Kate Buffett and the Deep Blue Sea
Chapter Three: A Surprise on the Mountain
Giant drops of rain pounded against the window as Kate miserably looked out into the darkness. It was late Friday night and the hike to Green Lakes then all the way to the summit of Monkey Mountain was tomorrow. Clicking on her weather app for the hundredth time she saw that only 30% chance of rain was predicted for Saturday. It didn’t seem possible that the rain would stop in time for the trail to be dry enough to hike safely.
“Arghhhh,” she growled as she texted Kristy. Three rain cloud and sad face emojis later Kate heard her phone ring.
“Kate, don’t stress. Just go to sleep. My mom is fine with hiking in the mud. We have hiking sticks enough for you and we just looked at the radar app. She says it will be fine by the time we want to leave. Get over here by 9:00. And don’t worry so much,” Kristy pleaded, adding, “It’s my birthday hike and nothing will stop us from having a great time.”
Kate actually felt herself relax about the weather. Kristy was her best friend and always ready for adventure. Nothing seemed to bother her – or her mom. Even though Kate and Kristy were both in the 7th grade at Pacific Heights Middle School, Kate had turned 12 way back in 6th grade last May, Kristy was just turning 12 tomorrow. It didn’t seem to matter that Kristy was a bit younger, she was about the boldest kid Kate knew. Gathering her quilt up around her for cozy comfort she took Kristy’s advice and nodded off to sleep.
Because of the dark, rainy night Kate had never closed her curtains and she was awakened by – big surprise – sunlight beaming in onto her face. She leaped straight up and bouncing on her bed, cheered, “It’s a beautiful day! Yipppeee!”
From across the hall Kate heard her dad and mom laughing, “We thought you’d never wake up sleepy head. Hurry down for some breakfast. We need to get ready to drive to Kristy’s in a half hour.”
In no time, Kate had her boots on, her backpack stuffed with an extra fleece, a rain parka, snacks, two reusable water bottles, her phone and her surprise for Kristy’s birthday.
As they rounded the corner to Kristy’s house Kate saw that the dusty, old Jeep was loaded and ready. Kristy’s dad, Frank, was pulling out of the driveway in his truck. He rolled down the window and called, “So sorry I have to work today. You all have an amazing time. Kristy is inside finishing her breakfast. Be sure to take a lot of pictures, I know you’ll probably see snow in the altitude. Early snow always looks especially great against a bluebird sky,” he grinned pointing at the cloudless sky.
Thinking about the extra fleece in her backpack, Kate shouted back, “Oh, me too!!!” October was early for snow and Kate loved it.
Kristy had planned this mountain adventure hike months ago. Turning 12 on October 12 gave her the idea to do a 12 mile hike with her friend, Kate. They had always been “kinda” friends but after a whole season on the soccer team together they had discovered a lot in common. Kristy thought Kate would be the perfect friend to bring on her 12th birthday adventure. The plan was to drive toward the mountains and begin the hike toward Green Lakes by 9:30. The 4.5-mile trek in should get them to the lakes before lunch time. Since hot dogs were Kristy’s favorite camping food the plan was to cook up some lunch. After lunch they would hike the last mile and a half up the north side of Monkey Mountain along a narrow creek. The return trip would get them back to the car before dark and with 12 miles under their belt.
The drive to the trail head was bumpy and muddy. Jostling around in the back seat of the Jeep got Kate and Kristy singing and giggling most of the way. Kate didn’t hike as much as Kristy and her family did, but she was sure she could make the full 12 miles. She had been training for soccer season by doing a lot of running since last July. As they loaded up their packs and adjusted their hiking sticks, Kate unzipped the pocket where she had Kristy’s birthday surprise hidden away. Yup, it was still there safe and sound.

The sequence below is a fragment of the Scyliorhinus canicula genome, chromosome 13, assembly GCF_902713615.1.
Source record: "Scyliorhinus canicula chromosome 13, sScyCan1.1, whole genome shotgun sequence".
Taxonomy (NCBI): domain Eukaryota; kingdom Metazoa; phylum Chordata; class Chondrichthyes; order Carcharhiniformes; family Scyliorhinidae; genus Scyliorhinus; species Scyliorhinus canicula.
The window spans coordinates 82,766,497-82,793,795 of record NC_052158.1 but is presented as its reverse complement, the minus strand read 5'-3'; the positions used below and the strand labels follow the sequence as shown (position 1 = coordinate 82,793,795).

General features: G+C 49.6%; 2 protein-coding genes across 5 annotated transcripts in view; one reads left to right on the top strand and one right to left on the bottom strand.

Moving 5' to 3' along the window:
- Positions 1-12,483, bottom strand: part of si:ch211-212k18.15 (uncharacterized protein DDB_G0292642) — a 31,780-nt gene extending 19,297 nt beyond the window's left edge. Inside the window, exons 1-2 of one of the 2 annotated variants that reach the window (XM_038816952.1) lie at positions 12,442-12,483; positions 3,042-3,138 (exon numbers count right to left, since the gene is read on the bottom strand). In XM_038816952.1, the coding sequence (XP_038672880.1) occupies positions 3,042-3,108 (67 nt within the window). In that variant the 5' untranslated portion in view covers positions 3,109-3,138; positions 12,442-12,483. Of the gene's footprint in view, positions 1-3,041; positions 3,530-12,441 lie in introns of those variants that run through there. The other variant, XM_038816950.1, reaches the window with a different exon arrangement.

Although the trail was a bit soggy, it wasn’t too slippery except on the moss-covered rocks. Each time they turned a corner toward the dozens of rushing waterfalls along the Crescent Creek they were careful not to step on any wet spots. Kristy’s mom, who preferred that Kate call her Emily, kept a close eye on the girls. Emily wanted them to learn how to be bold and cautious at the same time. Hiking in the river and mountain terrain was her favorite pastime, but she knew that accidents could easily happen.
As they were all taking a rest after crossing the huge log that served as a bridge across a narrow point in the creek, Emily suddenly whispered, “Shhhhh, girls look over to your left.”
There in the meadow was a mother deer and her small baby. They were nibbling on the tender grass, knee deep in the water. Just overhead through a break in the trees the sun beamed softly on their backs. Kate could hardly breathe, it was amazing. With no sound at all she moved her phone from her pocket and focused to take a picture. Just then a branch snapped to the right. All three humans whipped their heads in the direction of the sound, and so did the deer. There crouched in the shadow of a bed of ferns was a gray wolf.
For a moment no one moved. Then in a flash the two deer sprang to life a bounced off across the creek and began running up the side of the hill. Emily shouted to the girls, “Jump up, yell and wave your arms.”
Immediately the quiet of the forest was interrupted by the chaos of three yelling, screaming people. The gray wolf looked their way for only a second then took off in the opposite direction.
Kate’s heart was beating so hard it seemed it would burst from her chest. Emily grabbed the girls in a hug and praised, “You guys were amazing. I know the wolf was beyond scary, but you did the right thing. Running away would have been exactly the wrong thing to do. We must have looked big and frightening to the wolf, all bunched together with our arms waving. It was his own instinct to run away from something like that. I did have this bear spray if it started approaching us, but I am very glad I didn’t have to use it.”
Kate knew that hiking in the fall was different than hiking in the summer. The animals were preparing for winter and were moving around a lot. Just the same she’d never seen a wolf in real life. Sadly, she didn’t get a picture of any of it. Looking around the meadow she wondered if the rest of the pack was nearby. The thought of more than one wolf freaked her out a bit.